Speechless totally blew me away. It tackles tough issues like bullying and LGBT rights and still can manage to be funny and very entertaining without being too heavy. I love  how Chelsea, determined to be silent, makes an evident progress in sympathizing with other people and listening to them, which I don't think she would've learned, had none of this happened to her. It's like she opens up her mind more and becomes a better person. Her character development is impressive. Chelsea goes from the girl who follows Kristen around, not really having an opinion of her own, who lives to gossip, to a selfless version of herself who cares about others and stands firmly for something she believes in. Although many reviewers say that they find Chelsea difficult to like at first, it was the opposite with me. I liked her from the beginning, but not because I liked what she was doing. I liked her voice as it resonated in my head, giving me things to think. I liked how her character is very well portrayed and well-developed that it's hard not to think she's real and to feel like you already know her.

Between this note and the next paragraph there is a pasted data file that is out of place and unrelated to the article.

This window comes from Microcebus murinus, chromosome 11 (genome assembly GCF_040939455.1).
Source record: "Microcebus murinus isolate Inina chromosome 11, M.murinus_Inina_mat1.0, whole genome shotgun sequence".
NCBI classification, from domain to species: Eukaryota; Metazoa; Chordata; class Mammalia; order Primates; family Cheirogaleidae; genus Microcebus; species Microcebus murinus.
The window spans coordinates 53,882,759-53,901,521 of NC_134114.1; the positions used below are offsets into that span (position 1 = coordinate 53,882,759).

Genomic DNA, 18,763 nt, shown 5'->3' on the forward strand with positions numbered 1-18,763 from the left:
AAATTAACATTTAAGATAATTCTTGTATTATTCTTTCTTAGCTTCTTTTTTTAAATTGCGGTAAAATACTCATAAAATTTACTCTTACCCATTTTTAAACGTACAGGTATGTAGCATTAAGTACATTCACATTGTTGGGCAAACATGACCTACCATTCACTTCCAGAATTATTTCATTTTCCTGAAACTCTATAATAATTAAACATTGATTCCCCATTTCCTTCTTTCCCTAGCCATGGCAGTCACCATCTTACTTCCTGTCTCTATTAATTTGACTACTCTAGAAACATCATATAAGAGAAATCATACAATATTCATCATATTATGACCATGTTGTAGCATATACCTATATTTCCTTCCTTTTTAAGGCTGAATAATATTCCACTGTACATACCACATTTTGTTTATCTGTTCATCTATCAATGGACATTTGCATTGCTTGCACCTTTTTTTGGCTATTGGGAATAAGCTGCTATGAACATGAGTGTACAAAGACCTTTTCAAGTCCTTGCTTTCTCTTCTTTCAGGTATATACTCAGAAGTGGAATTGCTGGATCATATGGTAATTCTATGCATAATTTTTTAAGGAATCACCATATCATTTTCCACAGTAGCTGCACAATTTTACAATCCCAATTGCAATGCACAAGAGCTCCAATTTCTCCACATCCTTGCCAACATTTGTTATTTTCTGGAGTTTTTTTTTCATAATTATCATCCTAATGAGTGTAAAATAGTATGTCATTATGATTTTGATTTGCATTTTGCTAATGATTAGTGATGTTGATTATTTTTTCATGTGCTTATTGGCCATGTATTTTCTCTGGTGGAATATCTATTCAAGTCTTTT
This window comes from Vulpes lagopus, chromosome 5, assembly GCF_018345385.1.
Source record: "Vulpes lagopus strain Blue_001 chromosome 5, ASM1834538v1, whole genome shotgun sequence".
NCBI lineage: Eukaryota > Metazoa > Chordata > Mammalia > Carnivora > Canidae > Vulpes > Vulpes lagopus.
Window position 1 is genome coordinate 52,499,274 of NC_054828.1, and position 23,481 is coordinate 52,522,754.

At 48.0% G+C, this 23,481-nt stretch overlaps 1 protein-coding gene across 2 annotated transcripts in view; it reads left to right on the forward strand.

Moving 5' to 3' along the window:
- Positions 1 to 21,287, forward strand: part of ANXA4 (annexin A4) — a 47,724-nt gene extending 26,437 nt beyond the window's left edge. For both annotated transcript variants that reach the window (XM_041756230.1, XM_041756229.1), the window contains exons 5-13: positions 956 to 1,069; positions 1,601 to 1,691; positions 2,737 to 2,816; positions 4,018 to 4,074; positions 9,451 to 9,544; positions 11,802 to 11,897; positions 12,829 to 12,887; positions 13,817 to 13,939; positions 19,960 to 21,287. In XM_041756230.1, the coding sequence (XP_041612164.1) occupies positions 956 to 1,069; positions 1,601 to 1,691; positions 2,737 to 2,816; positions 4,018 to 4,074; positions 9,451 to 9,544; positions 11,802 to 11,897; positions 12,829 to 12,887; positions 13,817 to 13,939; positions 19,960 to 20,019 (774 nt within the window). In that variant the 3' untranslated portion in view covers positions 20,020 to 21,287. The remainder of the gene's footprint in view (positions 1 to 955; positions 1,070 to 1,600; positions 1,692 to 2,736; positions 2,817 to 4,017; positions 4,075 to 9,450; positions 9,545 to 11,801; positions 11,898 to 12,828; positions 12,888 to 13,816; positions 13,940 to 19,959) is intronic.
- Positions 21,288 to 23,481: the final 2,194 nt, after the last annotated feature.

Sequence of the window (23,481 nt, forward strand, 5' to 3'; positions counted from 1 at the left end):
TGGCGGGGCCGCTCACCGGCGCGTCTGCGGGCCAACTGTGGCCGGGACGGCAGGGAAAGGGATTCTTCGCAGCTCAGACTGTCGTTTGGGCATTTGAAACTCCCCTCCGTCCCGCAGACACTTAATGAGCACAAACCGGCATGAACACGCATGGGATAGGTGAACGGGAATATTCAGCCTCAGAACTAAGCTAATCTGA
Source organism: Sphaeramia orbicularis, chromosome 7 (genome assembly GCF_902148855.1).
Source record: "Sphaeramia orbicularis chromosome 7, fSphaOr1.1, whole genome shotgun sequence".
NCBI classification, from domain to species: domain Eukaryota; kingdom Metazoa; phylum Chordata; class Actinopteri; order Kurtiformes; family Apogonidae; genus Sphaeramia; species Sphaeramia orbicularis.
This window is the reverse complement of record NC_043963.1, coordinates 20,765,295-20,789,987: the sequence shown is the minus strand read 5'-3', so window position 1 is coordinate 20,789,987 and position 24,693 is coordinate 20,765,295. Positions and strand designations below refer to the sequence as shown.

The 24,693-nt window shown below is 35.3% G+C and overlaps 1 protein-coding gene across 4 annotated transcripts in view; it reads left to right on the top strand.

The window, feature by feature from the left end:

Other characters are great as well. I think this is one of the many outstanding talents of Hannah Harrington. She can create well-crafted characters that feel so real and so alive and so wonderful. I love Chelsea's two new awesome friends, Sam and Asha. They come into her life and make it all better. Asha is bubbly and sounds like a fun person to be around. And Sam, oh-my-god Sam, is so cute! I'm not even going to gush about him, because it would be really over-the-top. Noah and Andy, they're lovely. I love Noah for this:
"Hate is...it's too easy," he says. His face is calm, calmer than it has any right to be, his eyes not wavering from mine, like he's so completely sure of what he's saying. "Love. Love takes courage."